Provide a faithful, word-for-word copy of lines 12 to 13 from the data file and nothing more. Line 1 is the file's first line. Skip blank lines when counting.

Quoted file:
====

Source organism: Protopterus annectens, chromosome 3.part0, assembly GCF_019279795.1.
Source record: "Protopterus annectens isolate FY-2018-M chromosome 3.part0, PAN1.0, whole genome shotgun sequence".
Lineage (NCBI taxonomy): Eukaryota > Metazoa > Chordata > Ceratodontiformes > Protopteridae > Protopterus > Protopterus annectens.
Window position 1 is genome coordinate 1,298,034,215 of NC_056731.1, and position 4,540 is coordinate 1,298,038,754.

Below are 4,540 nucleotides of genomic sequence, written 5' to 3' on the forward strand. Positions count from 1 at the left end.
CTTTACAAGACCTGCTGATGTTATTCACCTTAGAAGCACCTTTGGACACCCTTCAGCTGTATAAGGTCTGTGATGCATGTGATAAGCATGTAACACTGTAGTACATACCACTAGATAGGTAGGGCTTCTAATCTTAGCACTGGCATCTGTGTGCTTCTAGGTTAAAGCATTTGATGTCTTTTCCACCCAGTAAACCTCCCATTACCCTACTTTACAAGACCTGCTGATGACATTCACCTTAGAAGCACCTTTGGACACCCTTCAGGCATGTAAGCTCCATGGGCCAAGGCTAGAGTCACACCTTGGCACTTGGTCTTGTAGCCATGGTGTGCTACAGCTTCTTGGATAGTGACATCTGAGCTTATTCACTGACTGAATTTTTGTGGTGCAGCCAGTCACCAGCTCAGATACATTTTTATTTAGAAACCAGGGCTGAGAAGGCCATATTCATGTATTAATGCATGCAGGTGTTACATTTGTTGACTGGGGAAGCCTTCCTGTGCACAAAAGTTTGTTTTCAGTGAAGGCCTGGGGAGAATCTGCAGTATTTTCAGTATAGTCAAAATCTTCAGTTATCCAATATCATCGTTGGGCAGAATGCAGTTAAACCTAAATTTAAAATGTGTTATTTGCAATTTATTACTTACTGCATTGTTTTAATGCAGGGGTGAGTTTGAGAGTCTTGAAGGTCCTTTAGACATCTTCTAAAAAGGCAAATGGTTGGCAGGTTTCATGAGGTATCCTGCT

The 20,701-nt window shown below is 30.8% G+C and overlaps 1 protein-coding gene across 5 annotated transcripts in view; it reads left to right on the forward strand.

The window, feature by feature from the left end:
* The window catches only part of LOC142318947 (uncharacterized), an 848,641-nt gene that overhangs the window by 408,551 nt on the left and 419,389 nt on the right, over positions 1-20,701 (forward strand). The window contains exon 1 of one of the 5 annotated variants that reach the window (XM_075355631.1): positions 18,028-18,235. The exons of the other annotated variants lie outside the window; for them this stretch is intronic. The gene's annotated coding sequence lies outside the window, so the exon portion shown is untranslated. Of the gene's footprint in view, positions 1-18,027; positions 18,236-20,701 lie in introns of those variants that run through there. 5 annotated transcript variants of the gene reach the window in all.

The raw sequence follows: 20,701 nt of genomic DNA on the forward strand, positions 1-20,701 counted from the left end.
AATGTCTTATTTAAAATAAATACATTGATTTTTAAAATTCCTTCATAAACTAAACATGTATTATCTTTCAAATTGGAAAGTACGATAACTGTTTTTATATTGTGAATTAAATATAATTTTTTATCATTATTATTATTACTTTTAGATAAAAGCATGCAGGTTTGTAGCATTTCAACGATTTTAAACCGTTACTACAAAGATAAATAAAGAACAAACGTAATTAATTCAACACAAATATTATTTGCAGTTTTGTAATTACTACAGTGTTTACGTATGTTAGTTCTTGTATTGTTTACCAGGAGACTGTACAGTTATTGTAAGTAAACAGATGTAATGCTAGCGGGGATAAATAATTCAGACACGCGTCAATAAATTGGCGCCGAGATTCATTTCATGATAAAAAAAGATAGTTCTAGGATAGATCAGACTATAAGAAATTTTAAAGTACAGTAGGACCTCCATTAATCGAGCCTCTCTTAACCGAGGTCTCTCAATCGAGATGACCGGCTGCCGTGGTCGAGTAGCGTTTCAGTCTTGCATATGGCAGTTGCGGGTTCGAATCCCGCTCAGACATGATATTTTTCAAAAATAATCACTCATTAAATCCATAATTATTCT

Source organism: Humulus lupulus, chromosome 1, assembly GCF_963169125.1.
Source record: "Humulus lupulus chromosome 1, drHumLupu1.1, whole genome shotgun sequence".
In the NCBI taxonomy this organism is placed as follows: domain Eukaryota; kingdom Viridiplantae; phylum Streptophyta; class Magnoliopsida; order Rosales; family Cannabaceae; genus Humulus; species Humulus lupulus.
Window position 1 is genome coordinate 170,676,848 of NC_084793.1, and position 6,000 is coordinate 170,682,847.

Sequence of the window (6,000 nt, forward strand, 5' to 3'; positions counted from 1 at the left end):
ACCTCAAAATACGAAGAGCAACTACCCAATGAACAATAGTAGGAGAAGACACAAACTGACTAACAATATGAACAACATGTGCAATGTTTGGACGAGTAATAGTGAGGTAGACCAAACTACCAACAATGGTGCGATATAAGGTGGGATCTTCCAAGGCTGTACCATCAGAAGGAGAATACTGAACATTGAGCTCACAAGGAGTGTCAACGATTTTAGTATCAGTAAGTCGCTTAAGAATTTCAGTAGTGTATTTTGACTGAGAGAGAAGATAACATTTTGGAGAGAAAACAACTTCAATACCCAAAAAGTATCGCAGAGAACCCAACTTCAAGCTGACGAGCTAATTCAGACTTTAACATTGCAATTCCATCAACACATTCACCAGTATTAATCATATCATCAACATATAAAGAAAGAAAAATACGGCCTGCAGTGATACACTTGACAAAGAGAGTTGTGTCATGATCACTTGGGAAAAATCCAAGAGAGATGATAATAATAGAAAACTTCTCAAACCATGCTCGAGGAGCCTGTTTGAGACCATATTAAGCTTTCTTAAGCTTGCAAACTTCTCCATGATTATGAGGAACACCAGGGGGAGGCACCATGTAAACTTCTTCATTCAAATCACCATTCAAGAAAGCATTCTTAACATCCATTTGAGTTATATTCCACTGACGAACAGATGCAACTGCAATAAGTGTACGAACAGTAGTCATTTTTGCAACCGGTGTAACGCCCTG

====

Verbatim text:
Source organism: Humulus lupulus, chromosome 1, assembly GCF_963169125.1.
Source record: "Humulus lupulus chromosome 1, drHumLupu1.1, whole genome shotgun sequence".